A aerial view of Kinder Morgan’s Trans Mountain marine terminal filling a oil tanker in Burnaby, B.C., is shown on Tuesday, May 29, 2018.THE CANADIAN PRESS Jonathan Hayward

Alberta judge denies B.C.’s bid to block ‘Turn Off the Taps’ bill

He said the proper venue for the disagreement is Federal Court

A Calgary judge has denied British Columbia’s attempt to block Alberta legislation that would allow that province to stop oil shipments to the coast.

In a decision released Friday on the so-called Turn Off the Taps bill, Queen’s Bench Justice Robert Hall said that B.C. doesn’t have the right to take Alberta to court in Alberta over legislation passed by the Alberta legislature.

“The only parties with standing to bring this action in this court are the (Attorney General of Alberta) and the (Attorney General of Canada),” Hall wrote in his decision.

Hall said neither province could find a single previous example of such a case going ahead.

“Neither party could direct me to any cases in which one province has sued another province seeking a declaration of constitutional invalidity of legislation enacted by the defendant province.”

Hall said the proper venue for the disagreement is Federal Court, which was specifically created to adjudicate between governments.

“Federal court is the proper forum for this interprovincial dispute.”

An emailed statement from the B.C. Ministry of Attorney General on Friday said the province is reviewing Hall’s decision. The email said B.C. has already filed a similar case in Federal Court, although that body hasn’t said yet whether it will accept it.

“The Province has been clear that we will defend the interests of British Columbians,” the statement said. “We … look forward to the day that this legislation, which is unconstitutional and designed to punish people in B.C., is heard in court.”

A statement released Friday night on behalf of Alberta Energy Minister Sonya Savage said the province was “pleased” with the court ruling.

“We will continue to defend Alberta jobs and economic opportunity and look forward to making our case in Federal Court,” the statement said.

The legal battle is part of the fallout over the TransMountain pipeline expansion.

In response to B.C.’s legal measures against the pipeline, Alberta passed legislation that would allow it to shut off oil shipments to the coast.

B.C. had asked the Alberta court to both declare the law unconstitutional and grant an injunction preventing its implementation.

READ MORE: Trans Mountain bid could be ready next week, Indigenous group says

The TransMountain expansion, first approved in 2016, would triple the amount of oil flowing from the oilsands to B.C.’s Lower Mainland and from there to lucrative new markets across the Pacific.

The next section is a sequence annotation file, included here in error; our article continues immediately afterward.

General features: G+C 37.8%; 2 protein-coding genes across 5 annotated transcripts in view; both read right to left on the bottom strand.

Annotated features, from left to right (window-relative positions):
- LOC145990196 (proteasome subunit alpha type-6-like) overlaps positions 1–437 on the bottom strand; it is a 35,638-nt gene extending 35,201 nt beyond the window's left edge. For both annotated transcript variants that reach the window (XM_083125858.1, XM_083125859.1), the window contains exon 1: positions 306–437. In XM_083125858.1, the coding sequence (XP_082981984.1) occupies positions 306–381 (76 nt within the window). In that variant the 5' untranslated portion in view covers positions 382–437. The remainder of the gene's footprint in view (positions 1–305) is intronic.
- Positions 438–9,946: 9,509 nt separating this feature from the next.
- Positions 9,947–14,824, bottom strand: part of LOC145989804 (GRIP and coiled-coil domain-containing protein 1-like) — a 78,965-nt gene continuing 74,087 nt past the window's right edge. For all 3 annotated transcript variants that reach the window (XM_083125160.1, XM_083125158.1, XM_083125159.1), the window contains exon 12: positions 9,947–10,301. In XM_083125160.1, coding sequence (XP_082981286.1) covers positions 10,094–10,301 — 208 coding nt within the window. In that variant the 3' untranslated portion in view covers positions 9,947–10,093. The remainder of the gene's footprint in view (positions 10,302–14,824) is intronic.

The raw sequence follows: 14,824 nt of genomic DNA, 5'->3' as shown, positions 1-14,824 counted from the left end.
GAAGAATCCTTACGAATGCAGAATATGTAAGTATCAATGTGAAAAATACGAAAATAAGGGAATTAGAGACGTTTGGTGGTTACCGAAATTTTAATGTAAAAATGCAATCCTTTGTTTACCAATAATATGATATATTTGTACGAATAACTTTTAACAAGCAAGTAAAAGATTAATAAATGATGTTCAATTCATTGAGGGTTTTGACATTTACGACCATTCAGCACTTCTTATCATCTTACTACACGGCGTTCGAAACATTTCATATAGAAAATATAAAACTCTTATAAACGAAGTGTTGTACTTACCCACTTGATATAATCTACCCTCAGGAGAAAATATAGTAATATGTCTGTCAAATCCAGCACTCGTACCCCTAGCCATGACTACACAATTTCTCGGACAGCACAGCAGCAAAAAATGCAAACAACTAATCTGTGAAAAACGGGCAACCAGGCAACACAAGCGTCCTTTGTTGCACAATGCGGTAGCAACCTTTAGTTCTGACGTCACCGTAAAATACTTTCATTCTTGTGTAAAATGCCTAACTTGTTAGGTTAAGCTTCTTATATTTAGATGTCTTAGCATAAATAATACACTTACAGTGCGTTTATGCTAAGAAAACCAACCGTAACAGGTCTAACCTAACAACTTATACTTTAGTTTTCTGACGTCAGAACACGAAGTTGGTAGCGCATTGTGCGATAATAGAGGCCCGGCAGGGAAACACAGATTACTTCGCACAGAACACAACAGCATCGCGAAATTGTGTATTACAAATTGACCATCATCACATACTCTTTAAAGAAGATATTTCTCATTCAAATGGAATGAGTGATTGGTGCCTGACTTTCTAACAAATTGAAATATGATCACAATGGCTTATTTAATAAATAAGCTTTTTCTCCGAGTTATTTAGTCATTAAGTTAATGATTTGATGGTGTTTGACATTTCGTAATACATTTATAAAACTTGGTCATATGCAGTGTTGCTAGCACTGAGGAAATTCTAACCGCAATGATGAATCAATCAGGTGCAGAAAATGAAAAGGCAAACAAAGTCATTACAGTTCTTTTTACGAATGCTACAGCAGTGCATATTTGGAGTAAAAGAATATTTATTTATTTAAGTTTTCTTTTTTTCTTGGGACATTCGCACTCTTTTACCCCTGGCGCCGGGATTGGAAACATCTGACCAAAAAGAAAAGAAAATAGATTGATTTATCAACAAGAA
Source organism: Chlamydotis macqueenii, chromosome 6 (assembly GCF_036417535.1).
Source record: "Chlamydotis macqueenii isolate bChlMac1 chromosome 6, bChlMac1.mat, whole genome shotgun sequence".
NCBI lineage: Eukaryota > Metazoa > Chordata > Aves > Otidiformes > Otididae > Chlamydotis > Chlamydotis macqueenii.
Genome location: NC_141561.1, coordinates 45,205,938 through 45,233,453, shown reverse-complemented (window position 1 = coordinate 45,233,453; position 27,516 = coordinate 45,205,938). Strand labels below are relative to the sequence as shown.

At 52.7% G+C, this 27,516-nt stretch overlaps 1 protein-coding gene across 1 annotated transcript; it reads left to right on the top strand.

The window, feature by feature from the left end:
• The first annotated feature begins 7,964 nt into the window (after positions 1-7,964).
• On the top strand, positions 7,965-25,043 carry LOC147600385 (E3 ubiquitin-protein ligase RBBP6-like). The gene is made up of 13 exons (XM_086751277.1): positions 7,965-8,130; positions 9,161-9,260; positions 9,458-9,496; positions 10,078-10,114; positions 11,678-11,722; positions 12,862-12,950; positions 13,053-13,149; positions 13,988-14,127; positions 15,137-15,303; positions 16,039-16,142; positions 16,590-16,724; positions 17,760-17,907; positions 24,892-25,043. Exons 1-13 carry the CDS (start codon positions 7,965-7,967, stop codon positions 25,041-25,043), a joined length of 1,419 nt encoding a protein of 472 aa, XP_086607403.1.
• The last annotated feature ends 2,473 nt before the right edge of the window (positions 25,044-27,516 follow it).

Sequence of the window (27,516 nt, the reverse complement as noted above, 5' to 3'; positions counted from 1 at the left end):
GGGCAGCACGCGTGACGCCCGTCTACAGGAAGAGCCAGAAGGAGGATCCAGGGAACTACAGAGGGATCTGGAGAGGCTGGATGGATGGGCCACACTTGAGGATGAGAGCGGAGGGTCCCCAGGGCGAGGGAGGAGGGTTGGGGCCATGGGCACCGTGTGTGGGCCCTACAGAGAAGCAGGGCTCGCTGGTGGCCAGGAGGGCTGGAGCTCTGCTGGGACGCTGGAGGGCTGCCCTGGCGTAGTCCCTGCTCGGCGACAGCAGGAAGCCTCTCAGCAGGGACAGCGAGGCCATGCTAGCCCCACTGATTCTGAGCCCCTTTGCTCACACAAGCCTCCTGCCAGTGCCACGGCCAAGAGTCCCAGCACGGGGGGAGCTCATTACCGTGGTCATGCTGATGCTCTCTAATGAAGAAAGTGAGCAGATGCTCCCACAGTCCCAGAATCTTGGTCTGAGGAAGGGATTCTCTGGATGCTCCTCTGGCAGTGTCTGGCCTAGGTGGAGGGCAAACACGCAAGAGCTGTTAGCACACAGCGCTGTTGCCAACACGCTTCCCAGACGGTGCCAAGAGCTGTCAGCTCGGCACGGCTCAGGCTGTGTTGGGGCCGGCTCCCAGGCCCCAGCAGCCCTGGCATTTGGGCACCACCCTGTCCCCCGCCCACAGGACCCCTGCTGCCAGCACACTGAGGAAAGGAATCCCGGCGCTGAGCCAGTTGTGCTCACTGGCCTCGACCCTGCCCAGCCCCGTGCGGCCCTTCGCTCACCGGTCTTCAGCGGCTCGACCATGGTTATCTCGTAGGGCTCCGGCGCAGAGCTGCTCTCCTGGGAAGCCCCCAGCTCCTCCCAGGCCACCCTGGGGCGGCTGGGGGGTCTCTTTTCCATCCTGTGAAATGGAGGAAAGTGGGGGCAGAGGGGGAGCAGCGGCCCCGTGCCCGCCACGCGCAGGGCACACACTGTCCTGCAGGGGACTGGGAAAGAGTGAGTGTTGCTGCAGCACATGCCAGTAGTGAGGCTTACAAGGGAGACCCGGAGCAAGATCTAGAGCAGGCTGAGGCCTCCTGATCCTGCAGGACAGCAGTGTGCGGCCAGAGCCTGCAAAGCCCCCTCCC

The federal government bought the existing pipeline last year for $4.5 billion after its original builder, Texas-based Kinder Morgan, threatened to walk away from the project because of B.C.’s resistance.

The Federal Court of Appeal quashed the approval months later on the grounds that there hadn’t been enough consultation with First Nations or consideration of the pipeline’s potential impact on marine wildlife.

The project has been approved for a second time by the federal cabinet.

VIDEO: Trans Mountain expansion project gets green light, again

The Canadian Press


Like us on Facebook and follow us on Twitter.

Get local stories you won't find anywhere else right to your inbox.
Sign up here

Just Posted

MISSING: Victoria police on the lookout for woman last seen April 28

Leah Parker, 41, is described five-foot-five and about 140 pounds with brown/blonde hair, blue eyes

Homeless shelter at Save-On-Foods Memorial Centre creates 40 jobs

The arena can house 45 people in pop-up pods

Bears spotted near Saanich lake spooked by police, wandered off

Bear, cub not seen over weekend but police ask residents to be on alert

Victoria’s 75,000 veggie plants ready to find a home

New gardeners line-up for Get Growing Victoria

Bike lane closed, traffic impacted by landscaping in Metchosin

Construction begins May 25, to be complete by mid-July

COVID-19: B.C. grants aim to stabilize sexual assault recovery programs

$10 million fund not yet ready to take applications

Case of missing Vancouver Island woman inspires new true crime podcast

‘Island Crime’ Season 1 covers 2002 disappearance of Nanaimo’s Lisa Marie Young

Facing changes together: Your community, your journalists

The COVID-19 pandemic has changed the world in ways that would have… Continue reading

B.C. mom’s drug-pricing petition on behalf of son garners thousands of signatures

Petition geared to gaining access to new medicines drew support of Chilliwack-Hope MP Mark Strahl

‘Paralyzed by fear’: B.C. woman details anxiety, grief at Italian relief hospital

Sheila Vicic spent two months in Italy as the country grappled with COVID-19

Dr. Bonnie Henry given new name in B.C. First Nation ceremony: ‘one who is calm among us’

The provincial health officer was honoured in a May 22 ceremony at elementary school in Hazelton

CAMH survey looks at binge-drinking, financial anxiety during COVID

Alcohol may be used as a coping mechanism for those whose careers may have been sidelined due to the pandemic

Half of Canadians say governments are hiding something about COVID-19: poll

More than a third of people believe the virus was created in a lab

Most Read